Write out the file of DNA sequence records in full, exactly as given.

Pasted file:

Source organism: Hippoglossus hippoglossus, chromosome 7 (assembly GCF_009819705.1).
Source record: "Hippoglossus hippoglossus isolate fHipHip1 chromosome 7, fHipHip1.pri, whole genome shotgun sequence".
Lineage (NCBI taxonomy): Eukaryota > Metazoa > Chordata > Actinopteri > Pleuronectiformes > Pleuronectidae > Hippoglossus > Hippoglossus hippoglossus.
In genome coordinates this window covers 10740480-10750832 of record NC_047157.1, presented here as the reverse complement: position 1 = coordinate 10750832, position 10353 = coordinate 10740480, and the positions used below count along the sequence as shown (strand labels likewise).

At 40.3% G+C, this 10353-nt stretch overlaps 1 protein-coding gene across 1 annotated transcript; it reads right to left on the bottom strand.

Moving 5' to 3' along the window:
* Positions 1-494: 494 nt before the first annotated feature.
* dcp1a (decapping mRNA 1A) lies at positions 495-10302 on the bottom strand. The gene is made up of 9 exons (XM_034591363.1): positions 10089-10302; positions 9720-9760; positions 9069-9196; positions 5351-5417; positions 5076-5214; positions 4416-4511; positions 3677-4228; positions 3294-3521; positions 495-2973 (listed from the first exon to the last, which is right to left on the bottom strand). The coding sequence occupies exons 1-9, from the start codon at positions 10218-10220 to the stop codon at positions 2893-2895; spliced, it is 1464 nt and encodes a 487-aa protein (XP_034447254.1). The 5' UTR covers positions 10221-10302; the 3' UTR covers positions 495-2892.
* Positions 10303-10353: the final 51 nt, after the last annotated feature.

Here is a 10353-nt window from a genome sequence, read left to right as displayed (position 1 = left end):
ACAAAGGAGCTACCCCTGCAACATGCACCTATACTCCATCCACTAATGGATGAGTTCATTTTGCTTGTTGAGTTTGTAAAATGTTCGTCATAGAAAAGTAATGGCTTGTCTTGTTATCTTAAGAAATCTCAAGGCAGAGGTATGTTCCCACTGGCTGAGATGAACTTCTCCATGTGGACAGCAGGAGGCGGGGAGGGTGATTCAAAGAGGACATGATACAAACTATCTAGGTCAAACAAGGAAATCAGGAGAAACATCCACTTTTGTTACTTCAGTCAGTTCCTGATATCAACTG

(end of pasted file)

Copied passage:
Source organism: Hippoglossus hippoglossus, chromosome 7 (assembly GCF_009819705.1).
Source record: "Hippoglossus hippoglossus isolate fHipHip1 chromosome 7, fHipHip1.pri, whole genome shotgun sequence".
Lineage (NCBI taxonomy): Eukaryota > Metazoa > Chordata > Actinopteri > Pleuronectiformes > Pleuronectidae > Hippoglossus > Hippoglossus hippoglossus.
In genome coordinates this window covers 10740480-10750832 of record NC_047157.1, presented here as the reverse complement: position 1 = coordinate 10750832, position 10353 = coordinate 10740480, and the positions used below count along the sequence as shown (strand labels likewise).

At 40.3% G+C, this 10353-nt stretch overlaps 1 protein-coding gene across 1 annotated transcript; it reads right to left on the bottom strand.

Moving 5' to 3' along the window:
* Positions 1-494: 494 nt before the first annotated feature.
* dcp1a (decapping mRNA 1A) lies at positions 495-10302 on the bottom strand. The gene is made up of 9 exons (XM_034591363.1): positions 10089-10302; positions 9720-9760; positions 9069-9196; positions 5351-5417; positions 5076-5214; positions 4416-4511; positions 3677-4228; positions 3294-3521; positions 495-2973 (listed from the first exon to the last, which is right to left on the bottom strand). The coding sequence occupies exons 1-9, from the start codon at positions 10218-10220 to the stop codon at positions 2893-2895; spliced, it is 1464 nt and encodes a 487-aa protein (XP_034447254.1). The 5' UTR covers positions 10221-10302; the 3' UTR covers positions 495-2892.
* Positions 10303-10353: the final 51 nt, after the last annotated feature.

Here is a 10353-nt window from a genome sequence, read left to right as displayed (position 1 = left end):
ACAAAGGAGCTACCCCTGCAACATGCACCTATACTCCATCCACTAATGGATGAGTTCATTTTGCTTGTTGAGTTTGTAAAATGTTCGTCATAGAAAAGTAATGGCTTGTCTTGTTATCTTAAGAAATCTCAAGGCAGAGGTATGTTCCCACTGGCTGAGATGAACTTCTCCATGTGGACAGCAGGAGGCGGGGAGGGTGATTCAAAGAGGACATGATACAAACTATCTAGGTCAAACAAGGAAATCAGGAGAAACATCCACTTTTGTTACTTCAGTCAGTTCCTGATATCAACTG